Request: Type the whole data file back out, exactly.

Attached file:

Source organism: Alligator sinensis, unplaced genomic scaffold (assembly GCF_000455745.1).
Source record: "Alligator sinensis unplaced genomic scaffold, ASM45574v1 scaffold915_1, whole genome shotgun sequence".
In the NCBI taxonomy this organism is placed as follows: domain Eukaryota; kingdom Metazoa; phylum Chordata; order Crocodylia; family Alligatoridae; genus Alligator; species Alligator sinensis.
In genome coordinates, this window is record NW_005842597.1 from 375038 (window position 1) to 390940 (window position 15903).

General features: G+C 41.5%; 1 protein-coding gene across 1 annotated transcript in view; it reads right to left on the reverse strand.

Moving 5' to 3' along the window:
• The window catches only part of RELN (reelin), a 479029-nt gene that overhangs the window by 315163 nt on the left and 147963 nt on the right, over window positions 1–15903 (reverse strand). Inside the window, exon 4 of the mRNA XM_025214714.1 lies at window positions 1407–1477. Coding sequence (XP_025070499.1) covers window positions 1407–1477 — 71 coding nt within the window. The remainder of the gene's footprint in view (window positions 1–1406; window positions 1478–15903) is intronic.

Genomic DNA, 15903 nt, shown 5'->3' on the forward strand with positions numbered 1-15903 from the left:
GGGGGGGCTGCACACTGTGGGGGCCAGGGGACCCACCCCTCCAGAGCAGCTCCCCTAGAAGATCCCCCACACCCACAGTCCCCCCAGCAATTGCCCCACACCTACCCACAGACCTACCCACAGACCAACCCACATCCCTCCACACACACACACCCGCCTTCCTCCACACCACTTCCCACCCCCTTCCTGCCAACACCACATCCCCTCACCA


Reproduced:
Source organism: Alligator sinensis, unplaced genomic scaffold (assembly GCF_000455745.1).
Source record: "Alligator sinensis unplaced genomic scaffold, ASM45574v1 scaffold915_1, whole genome shotgun sequence".
In the NCBI taxonomy this organism is placed as follows: domain Eukaryota; kingdom Metazoa; phylum Chordata; order Crocodylia; family Alligatoridae; genus Alligator; species Alligator sinensis.
In genome coordinates, this window is record NW_005842597.1 from 375038 (window position 1) to 390940 (window position 15903).

General features: G+C 41.5%; 1 protein-coding gene across 1 annotated transcript in view; it reads right to left on the reverse strand.

Moving 5' to 3' along the window:
• The window catches only part of RELN (reelin), a 479029-nt gene that overhangs the window by 315163 nt on the left and 147963 nt on the right, over window positions 1–15903 (reverse strand). Inside the window, exon 4 of the mRNA XM_025214714.1 lies at window positions 1407–1477. Coding sequence (XP_025070499.1) covers window positions 1407–1477 — 71 coding nt within the window. The remainder of the gene's footprint in view (window positions 1–1406; window positions 1478–15903) is intronic.

Genomic DNA, 15903 nt, shown 5'->3' on the forward strand with positions numbered 1-15903 from the left:
GGGGGGGCTGCACACTGTGGGGGCCAGGGGACCCACCCCTCCAGAGCAGCTCCCCTAGAAGATCCCCCACACCCACAGTCCCCCCAGCAATTGCCCCACACCTACCCACAGACCTACCCACAGACCAACCCACATCCCTCCACACACACACACCCGCCTTCCTCCACACCACTTCCCACCCCCTTCCTGCCAACACCACATCCCCTCACCA